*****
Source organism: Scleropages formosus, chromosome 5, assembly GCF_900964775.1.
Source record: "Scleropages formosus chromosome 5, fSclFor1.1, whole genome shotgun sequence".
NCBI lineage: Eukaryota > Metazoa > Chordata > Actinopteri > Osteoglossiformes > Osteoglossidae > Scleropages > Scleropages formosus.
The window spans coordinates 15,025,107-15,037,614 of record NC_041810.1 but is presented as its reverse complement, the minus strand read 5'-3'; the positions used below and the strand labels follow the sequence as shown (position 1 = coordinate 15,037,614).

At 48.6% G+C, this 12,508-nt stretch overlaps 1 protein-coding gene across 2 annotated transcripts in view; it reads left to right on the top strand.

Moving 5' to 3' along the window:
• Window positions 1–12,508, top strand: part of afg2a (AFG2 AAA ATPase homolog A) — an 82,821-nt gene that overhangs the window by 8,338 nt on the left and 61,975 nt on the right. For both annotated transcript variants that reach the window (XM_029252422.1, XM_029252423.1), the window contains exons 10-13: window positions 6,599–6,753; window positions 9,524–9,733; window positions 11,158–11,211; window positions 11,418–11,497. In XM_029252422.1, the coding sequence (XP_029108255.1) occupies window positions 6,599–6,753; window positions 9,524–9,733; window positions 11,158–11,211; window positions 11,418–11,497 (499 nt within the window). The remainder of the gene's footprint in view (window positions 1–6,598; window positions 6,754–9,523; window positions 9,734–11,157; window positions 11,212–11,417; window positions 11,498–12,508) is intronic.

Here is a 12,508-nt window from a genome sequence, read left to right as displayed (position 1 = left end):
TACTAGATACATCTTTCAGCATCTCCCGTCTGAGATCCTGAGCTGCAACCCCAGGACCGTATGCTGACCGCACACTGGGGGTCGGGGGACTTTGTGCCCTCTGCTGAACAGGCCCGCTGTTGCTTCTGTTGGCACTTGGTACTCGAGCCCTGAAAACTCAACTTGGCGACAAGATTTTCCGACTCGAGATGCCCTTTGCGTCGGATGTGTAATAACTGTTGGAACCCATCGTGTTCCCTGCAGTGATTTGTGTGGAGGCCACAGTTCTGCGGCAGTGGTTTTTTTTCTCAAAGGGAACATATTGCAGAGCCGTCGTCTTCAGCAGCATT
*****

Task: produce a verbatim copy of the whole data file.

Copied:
Source organism: Scleropages formosus, chromosome 5, assembly GCF_900964775.1.
Source record: "Scleropages formosus chromosome 5, fSclFor1.1, whole genome shotgun sequence".
NCBI lineage: Eukaryota > Metazoa > Chordata > Actinopteri > Osteoglossiformes > Osteoglossidae > Scleropages > Scleropages formosus.
The window spans coordinates 15,025,107-15,037,614 of record NC_041810.1 but is presented as its reverse complement, the minus strand read 5'-3'; the positions used below and the strand labels follow the sequence as shown (position 1 = coordinate 15,037,614).

At 48.6% G+C, this 12,508-nt stretch overlaps 1 protein-coding gene across 2 annotated transcripts in view; it reads left to right on the top strand.

Moving 5' to 3' along the window:
• Window positions 1–12,508, top strand: part of afg2a (AFG2 AAA ATPase homolog A) — an 82,821-nt gene that overhangs the window by 8,338 nt on the left and 61,975 nt on the right. For both annotated transcript variants that reach the window (XM_029252422.1, XM_029252423.1), the window contains exons 10-13: window positions 6,599–6,753; window positions 9,524–9,733; window positions 11,158–11,211; window positions 11,418–11,497. In XM_029252422.1, the coding sequence (XP_029108255.1) occupies window positions 6,599–6,753; window positions 9,524–9,733; window positions 11,158–11,211; window positions 11,418–11,497 (499 nt within the window). The remainder of the gene's footprint in view (window positions 1–6,598; window positions 6,754–9,523; window positions 9,734–11,157; window positions 11,212–11,417; window positions 11,498–12,508) is intronic.

Here is a 12,508-nt window from a genome sequence, read left to right as displayed (position 1 = left end):
TACTAGATACATCTTTCAGCATCTCCCGTCTGAGATCCTGAGCTGCAACCCCAGGACCGTATGCTGACCGCACACTGGGGGTCGGGGGACTTTGTGCCCTCTGCTGAACAGGCCCGCTGTTGCTTCTGTTGGCACTTGGTACTCGAGCCCTGAAAACTCAACTTGGCGACAAGATTTTCCGACTCGAGATGCCCTTTGCGTCGGATGTGTAATAACTGTTGGAACCCATCGTGTTCCCTGCAGTGATTTGTGTGGAGGCCACAGTTCTGCGGCAGTGGTTTTTTTTCTCAAAGGGAACATATTGCAGAGCCGTCGTCTTCAGCAGCATT